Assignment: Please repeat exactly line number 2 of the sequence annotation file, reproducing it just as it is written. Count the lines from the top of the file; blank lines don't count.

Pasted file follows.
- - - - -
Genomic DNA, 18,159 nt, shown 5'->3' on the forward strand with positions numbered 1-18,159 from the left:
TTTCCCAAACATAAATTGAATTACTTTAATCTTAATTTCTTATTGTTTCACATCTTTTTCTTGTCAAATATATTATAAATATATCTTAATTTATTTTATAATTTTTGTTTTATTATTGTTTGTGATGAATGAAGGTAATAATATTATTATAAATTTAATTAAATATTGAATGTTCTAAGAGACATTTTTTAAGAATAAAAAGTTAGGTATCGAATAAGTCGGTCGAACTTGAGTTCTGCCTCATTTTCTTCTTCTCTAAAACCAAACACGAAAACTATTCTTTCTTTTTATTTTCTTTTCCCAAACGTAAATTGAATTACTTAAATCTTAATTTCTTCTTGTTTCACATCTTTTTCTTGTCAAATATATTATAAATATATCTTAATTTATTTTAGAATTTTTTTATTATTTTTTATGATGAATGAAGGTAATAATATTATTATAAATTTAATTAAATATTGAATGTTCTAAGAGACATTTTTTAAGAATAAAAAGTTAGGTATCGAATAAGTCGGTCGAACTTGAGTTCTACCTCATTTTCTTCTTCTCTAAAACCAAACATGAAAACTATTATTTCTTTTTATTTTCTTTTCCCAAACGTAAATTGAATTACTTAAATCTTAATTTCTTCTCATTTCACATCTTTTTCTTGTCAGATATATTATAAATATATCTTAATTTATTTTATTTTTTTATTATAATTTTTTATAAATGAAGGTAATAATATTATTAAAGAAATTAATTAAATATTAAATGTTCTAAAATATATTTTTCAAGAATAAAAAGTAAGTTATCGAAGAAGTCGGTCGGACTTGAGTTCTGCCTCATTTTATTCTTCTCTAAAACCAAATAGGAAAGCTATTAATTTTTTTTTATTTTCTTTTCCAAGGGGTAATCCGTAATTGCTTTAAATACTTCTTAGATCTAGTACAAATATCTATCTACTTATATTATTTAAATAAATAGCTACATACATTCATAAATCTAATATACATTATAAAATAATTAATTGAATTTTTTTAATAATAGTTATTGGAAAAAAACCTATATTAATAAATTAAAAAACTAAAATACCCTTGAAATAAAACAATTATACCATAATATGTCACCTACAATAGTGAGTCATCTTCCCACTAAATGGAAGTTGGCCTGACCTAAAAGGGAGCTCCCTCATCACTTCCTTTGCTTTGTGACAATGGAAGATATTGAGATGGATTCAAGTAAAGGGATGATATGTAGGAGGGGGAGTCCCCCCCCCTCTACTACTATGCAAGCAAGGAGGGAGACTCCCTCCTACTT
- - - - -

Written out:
TTTCCCAAACATAAATTGAATTACTTTAATCTTAATTTCTTATTGTTTCACATCTTTTTCTTGTCAAATATATTATAAATATATCTTAATTTATTTTATAATTTTTGTTTTATTATTGTTTGTGATGAATGAAGGTAATAATATTATTATAAATTTAATTAAATATTGAATGTTCTAAGAGACATTTTTTAAGAATAAAAAGTTAGGTATCGAATAAGTCGGTCGAACTTGAGTTCTGCCTCATTTTCTTCTTCTCTAAAACCAAACACGAAAACTATTCTTTCTTTTTATTTTCTTTTCCCAAACGTAAATTGAATTACTTAAATCTTAATTTCTTCTTGTTTCACATCTTTTTCTTGTCAAATATATTATAAATATATCTTAATTTATTTTAGAATTTTTTTATTATTTTTTATGATGAATGAAGGTAATAATATTATTATAAATTTAATTAAATATTGAATGTTCTAAGAGACATTTTTTAAGAATAAAAAGTTAGGTATCGAATAAGTCGGTCGAACTTGAGTTCTACCTCATTTTCTTCTTCTCTAAAACCAAACATGAAAACTATTATTTCTTTTTATTTTCTTTTCCCAAACGTAAATTGAATTACTTAAATCTTAATTTCTTCTCATTTCACATCTTTTTCTTGTCAGATATATTATAAATATATCTTAATTTATTTTATTTTTTTATTATAATTTTTTATAAATGAAGGTAATAATATTATTAAAGAAATTAATTAAATATTAAATGTTCTAAAATATATTTTTCAAGAATAAAAAGTAAGTTATCGAAGAAGTCGGTCGGACTTGAGTTCTGCCTCATTTTATTCTTCTCTAAAACCAAATAGGAAAGCTATTAATTTTTTTTTATTTTCTTTTCCAAGGGGTAATCCGTAATTGCTTTAAATACTTCTTAGATCTAGTACAAATATCTATCTACTTATATTATTTAAATAAATAGCTACATACATTCATAAATCTAATATACATTATAAAATAATTAATTGAATTTTTTTAATAATAGTTATTGGAAAAAAACCTATATTAATAAATTAAAAAACTAAAATACCCTTGAAATAAAACAATTATACCATAATATGTCACCTACAATAGTGAGTCATCTTCCCACTAAATGGAAGTTGGCCTGACCTAAAAGGGAGCTCCCTCATCACTTCCTTTGCTTTGTGACAATGGAAGATATTGAGATGGATTCAAGTAAAGGGATGATATGTAGGAGGGGGAGTCCCCCCCCCTCTACTACTATGCAAGCAAGGAGGGAGACTCCCTCCTACTT